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A Father's Prime Directive

Recently I was asked an interesting question. What advice would I give myself as a young dad?

I had to think for a minute. My first thought was that I still pretty agree with the core fatherhood ideas I had 30 years ago. Get involved in caregiving as soon and as much as possible. Do your best to understand and support partner’s experience of parenting. And (if you partner is a woman) understand that she is, in a very real sense, part of your relationship with your child at first. Then I thought of something else.

Try to see comforting and soothing as the core of your job as a dad.

Many of today’s dads spend time comforting babies and toddlers. But my observation is that moms still do the lion’s share. One reason is that mothers seem to see comforting as a core part of their responsibility. They tend to get good at it more quickly and get more experience than fathers. So in a Mom-Dad couple, it becomes expedient to let the one who is most adept at comforting to do the lion’s share.

In contrast, men tend to see playing, teaching and, maybe discipline, as core fathering tasks. That’s good stuff, but I’d like to see comforting push it’s way deeper into the fatherhood mentality. Because comforting is absolutely a core parenting skill. Reliable soothing primes a child’s stress response system in the right way: to expect comfort (social engagement) and seek it out when stressed. What’s more, the repeated experience of being a comforter also changes a man. For one thing, it enhances his ability to understand and support, not just his kids, but also his partner, friends and co-workers.

The world needs all the skilled comforters we can get. And while a fair number of men are pretty good at it these days, we need them all to be good at it.

So, dads, keep playing, teaching and helping kids to learn how to behave. Just remember that being able to comfort and soothe comes first in the hierarchy of kids’ needs. What’s more, if you get good at comforting your kids you’ll be a better playmate, teacher, and partner, not to mention better at navigating behaviour issues. That’s a win for your family and a win for you.

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Comforting is vital for children's emotional development. We need to get past the men's role, women's role narrative. to comfort your child as a man is to demonstrate care, security and love toward that child.

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John Hoffman
John Hoffman
Nov 05, 2020

Wow! I see that I somehow missed contributing to some interesting discussion here. I wanted to respond to Connie's question about hugs. I absolutely agree that the best kind of comfort is not necessarily a hug. I think there are lots of ways to comfort kids without hugging them. In fact, I think that, sometimes, engaging in play with a child can be comforting. It depends on the child, the context, and also -- regarding Dads with their own children -- it also depends on how comfortable each guy is with various types of physical contact. But, it's true that a hug has kind of become a go-to symbol for comforting. But it's not the only way by any means.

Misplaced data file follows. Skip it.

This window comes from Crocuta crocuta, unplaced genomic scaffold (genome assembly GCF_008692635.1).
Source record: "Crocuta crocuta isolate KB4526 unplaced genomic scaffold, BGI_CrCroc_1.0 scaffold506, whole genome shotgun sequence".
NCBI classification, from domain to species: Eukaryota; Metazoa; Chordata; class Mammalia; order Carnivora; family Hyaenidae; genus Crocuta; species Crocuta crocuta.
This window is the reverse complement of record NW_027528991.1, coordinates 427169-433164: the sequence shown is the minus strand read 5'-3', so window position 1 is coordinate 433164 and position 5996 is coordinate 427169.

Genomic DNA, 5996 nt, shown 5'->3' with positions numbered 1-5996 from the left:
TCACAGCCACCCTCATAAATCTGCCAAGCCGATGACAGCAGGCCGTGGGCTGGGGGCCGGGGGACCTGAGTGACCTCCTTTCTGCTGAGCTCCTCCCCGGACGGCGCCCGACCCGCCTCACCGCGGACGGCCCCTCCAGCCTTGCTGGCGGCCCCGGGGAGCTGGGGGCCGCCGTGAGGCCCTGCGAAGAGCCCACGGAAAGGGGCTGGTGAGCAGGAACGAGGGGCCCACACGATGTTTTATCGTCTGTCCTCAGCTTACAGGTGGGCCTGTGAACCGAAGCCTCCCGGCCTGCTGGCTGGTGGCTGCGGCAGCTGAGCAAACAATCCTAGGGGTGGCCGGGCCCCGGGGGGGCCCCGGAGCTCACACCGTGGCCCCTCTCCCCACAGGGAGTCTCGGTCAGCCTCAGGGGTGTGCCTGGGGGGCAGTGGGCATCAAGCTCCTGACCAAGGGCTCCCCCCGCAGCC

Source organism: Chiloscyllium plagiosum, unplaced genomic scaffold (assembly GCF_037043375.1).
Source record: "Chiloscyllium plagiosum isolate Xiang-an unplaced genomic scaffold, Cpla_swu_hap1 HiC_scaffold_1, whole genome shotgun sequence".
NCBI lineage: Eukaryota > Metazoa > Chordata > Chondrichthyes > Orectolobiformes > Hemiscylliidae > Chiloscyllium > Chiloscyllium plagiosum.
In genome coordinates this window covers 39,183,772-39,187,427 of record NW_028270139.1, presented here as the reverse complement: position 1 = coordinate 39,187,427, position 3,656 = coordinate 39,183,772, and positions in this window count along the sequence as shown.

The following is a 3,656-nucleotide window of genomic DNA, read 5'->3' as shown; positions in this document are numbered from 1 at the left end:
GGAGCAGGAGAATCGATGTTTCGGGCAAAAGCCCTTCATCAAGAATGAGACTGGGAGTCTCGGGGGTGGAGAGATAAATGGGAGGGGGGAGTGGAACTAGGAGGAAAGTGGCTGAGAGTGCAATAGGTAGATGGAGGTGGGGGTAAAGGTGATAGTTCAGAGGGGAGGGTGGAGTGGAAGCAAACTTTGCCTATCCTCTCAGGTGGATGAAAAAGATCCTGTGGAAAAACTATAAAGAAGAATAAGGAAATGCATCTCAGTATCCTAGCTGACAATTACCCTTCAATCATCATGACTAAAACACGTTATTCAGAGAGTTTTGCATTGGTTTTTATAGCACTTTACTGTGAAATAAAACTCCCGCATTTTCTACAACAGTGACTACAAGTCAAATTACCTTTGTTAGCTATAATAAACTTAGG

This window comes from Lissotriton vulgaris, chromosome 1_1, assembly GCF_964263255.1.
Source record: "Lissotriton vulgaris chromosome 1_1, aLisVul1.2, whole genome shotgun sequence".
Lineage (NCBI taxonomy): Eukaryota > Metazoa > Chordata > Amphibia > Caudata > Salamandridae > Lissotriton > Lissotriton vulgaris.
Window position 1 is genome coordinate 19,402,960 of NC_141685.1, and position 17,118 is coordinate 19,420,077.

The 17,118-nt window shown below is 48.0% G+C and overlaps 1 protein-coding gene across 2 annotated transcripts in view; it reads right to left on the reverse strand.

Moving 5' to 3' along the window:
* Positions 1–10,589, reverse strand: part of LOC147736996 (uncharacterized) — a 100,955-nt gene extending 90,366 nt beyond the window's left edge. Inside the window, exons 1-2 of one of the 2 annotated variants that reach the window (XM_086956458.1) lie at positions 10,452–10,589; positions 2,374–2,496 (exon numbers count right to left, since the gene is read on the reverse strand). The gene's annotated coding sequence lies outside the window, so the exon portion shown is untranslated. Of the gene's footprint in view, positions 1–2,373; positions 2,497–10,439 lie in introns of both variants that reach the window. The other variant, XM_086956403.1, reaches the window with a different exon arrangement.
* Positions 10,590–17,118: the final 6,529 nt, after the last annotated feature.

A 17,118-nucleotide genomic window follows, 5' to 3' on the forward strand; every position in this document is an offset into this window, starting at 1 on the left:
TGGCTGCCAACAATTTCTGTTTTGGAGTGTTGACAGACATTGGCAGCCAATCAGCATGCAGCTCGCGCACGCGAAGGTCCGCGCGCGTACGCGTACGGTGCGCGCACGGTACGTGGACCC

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Role of men is less mentioned in education. Parents should be a co-worker to supporting children development.

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Aviva Dunsiger
Aviva Dunsiger
Apr 11, 2020

I think that you’re onto something here, Connie! Hugs may work for some people, or work at some times, but maybe not all. When you do feel like this, what calms you instead? This reminds me that in our classroom experience/reality, we need to consider different options that might work best for different kids.


Aviva

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John, I love your comment, "the world needs all the skilled comforters we can get"

I am reading The Gardener and the Carpenter, by Alison Gopnik a great read on child/parent relationships and how children learn. The point in the book I'm at right now really emphasizes your points above - Alison says, " Fundamental relationships of trust are more important than teaching strategies."

We have learned this through Self-Reg for sure. Alison has lots of interesting research to back this up.

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